Day at Roosevelt Island NYC.
-by Matthew Jenkins
Day at Roosevelt Island NYC.
-by Matthew Jenkins
(Because, really, who needs another glass and steel tower?)
Modular concrete block trellis at The Standard Hotel in NYC
A study in contrast and restraint at Grace Farms in New Canaan, CT
Unleveled ground at Piazza D'Italia in New Orleans.
-by Hillary Zhao
There are many art galleries on UES, and their interiors are hard to imagine behind the traditional limestone townhouse facades.
"UES Art World" brought to you by Takushi Yoshida
From 1892 to 1954, over 12 million immigrants entered the USA through the portal of Ellis Island in New York Harbor
Everybody knows of the Great Hall/Registry Room:
However the remaining 20+ unrestored buildings offer a glimpse into the history of the New York City. These structures include general hospitals, isolation and psychiatric facilities for immigrants needing treatment or isolation:
Donate or sign up for a tour at: http://www.saveellisisland.org/visit/
From saveellisisland.org website:
Covered corridors connected the main hospital building to infectious disease wards, kitchens, laundries and recreation facilities for patients and staff. As of today, 29 buildings are currently closed waiting to be restored and re-opened. These buildings – the empty wards, the subdued operating rooms, the quiet staff housing and the eerie morgue of the largest United States Public Health Service Hospital at the time – stand empty, awaiting restoration and new purpose. After nearly 60 years the hospital complex has been opened for special tours. Join a guided 90 minute tour that will take you through different areas of the 750 bed Ellis Island hospital.
Views from an Ellis Island hard hat tour brought to you by Matthew Jenkins.
I noticed this keystone figurehead while strolling the Ladies Mile portion of Sixth Avenue. She resides at 675, the historic Adams & Co. Building, now home to Trader Joe’s. Like most of the showiest ornamentation along this stretch of buildings, she is perched near the top of the second floor, intended to impress the passengers of the elevated train that once ran along this avenue around the turn of the last century.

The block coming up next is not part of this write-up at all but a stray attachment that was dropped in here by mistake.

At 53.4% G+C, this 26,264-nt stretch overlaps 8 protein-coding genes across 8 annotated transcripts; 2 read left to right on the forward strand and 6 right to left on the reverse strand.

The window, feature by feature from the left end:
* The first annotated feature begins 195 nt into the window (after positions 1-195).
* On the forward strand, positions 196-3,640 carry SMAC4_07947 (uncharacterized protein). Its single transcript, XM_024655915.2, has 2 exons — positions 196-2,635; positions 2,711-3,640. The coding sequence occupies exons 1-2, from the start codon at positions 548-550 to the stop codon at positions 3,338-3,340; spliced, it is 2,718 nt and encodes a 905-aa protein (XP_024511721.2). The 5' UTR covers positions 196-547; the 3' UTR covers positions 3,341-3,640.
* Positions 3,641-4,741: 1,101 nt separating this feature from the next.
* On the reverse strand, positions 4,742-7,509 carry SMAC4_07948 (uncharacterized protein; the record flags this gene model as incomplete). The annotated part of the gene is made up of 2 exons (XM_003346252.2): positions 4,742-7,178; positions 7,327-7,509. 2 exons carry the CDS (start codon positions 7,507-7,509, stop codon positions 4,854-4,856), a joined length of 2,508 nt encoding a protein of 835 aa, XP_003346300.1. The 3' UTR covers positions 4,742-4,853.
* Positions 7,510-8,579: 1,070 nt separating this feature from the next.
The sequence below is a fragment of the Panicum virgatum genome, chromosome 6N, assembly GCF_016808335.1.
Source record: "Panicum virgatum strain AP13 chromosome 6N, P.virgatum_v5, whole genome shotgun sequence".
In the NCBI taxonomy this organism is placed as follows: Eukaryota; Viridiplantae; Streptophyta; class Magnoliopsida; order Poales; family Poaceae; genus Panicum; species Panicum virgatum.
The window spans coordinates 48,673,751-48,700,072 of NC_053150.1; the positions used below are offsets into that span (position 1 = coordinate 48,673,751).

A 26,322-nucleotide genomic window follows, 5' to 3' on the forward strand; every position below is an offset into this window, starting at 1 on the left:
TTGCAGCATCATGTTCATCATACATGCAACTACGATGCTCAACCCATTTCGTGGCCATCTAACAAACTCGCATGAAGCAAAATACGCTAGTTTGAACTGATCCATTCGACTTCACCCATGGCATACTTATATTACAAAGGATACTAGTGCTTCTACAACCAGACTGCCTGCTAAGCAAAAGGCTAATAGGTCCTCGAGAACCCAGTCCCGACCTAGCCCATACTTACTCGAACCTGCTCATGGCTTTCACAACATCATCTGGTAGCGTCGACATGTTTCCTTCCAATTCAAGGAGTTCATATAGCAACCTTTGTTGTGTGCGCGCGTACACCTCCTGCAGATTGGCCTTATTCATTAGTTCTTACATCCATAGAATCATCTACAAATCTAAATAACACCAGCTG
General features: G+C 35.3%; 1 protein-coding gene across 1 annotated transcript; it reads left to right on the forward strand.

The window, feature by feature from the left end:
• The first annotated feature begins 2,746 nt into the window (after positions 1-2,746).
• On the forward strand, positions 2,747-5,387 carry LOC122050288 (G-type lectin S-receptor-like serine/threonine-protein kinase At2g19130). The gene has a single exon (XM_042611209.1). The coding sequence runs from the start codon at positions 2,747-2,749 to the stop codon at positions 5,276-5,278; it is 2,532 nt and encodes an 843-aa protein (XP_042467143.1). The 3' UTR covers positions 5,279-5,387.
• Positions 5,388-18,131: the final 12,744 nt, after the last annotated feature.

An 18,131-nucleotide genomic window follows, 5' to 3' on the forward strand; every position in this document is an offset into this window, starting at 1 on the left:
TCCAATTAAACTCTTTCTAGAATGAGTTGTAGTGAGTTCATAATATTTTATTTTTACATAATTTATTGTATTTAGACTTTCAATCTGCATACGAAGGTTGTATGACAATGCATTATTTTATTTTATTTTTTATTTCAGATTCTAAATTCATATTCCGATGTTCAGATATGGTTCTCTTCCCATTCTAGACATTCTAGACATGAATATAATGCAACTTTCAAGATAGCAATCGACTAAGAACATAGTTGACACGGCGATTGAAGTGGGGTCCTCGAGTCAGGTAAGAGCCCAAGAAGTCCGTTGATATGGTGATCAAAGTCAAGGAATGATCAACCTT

Over ten years ago I stumbled upon the same visage, albeit a bit smaller, in the trash room of my apartment building in Brooklyn. My husband and I lugged the new treasure up to our living room. She moved with us to New Jersey and now emerges from the garage each spring to nestle among the hostas around our patio.
Although her gaze differs between the two, her headpiece is nearly identical and very distinctive. Could someone please shed some light on the identity of this mystery lady?
Views of a Ladies Mile mystery lady by Laura Lande.
There’s plenty of construction continuing in Downtown Manhattan near the 9/11 Memorial, but a layer of it has been lifted. Unveiled earlier this month, the World Trade Center Transportation Hub was opened to the public.
Here is an unobstructed view of the Oculus, without the clutter of the lifts and cranes looming over.
View of the Oculus brought to you by Katie Renner.
Christ Church in Cobble Hill is a symbol of endurance. It’s a landmark that was built in 1842, reborn after a fire, and hit by a lightning strike 4 years ago. The building has slowly decayed but shows strength within its walls.
After seeing its stones laying before it in the ground, I hope that one day those spires will rise up again, giving back its home to its petrous owners, high above, closer to the clouds.
Archival photo via the client; views of the surviving stones via Laura Blanco.
An existing window was discovered during the demolition of a kitchen renovation at 128 Central Park South.
Makes you wonder what’s hidden in your walls.
Views of a previously hidden window brought to you by Joseph Nehrebecki.
I was given the opportunity to reflect on my school days recently while giving a mid term exam to my 3rd year undergraduate architecture students.
I recalled that more than 20 years ago, I sat in a similar room with my (now) business partner as my professor while I struggled on an exam that I could now ace handily. I felt nostalgic and a little envious toward the students; at the simplicity of their lives and at the luxury of higher education. What an adventure college is and I think that while we are in the midst of it, we are too wrapped up in our all nighters and impending jury reviews to take a step back and appreciate that there is a time in our lives when our job is to do what we love, without any cares other than Architecture.
View of the next generation of architects brought to you by Christa E. Waring.
The design of a public space can contribute to the creation of spontaneous social interactions and cultural formation.
View from Washington Square Park brought to you by CTA Architects P.C.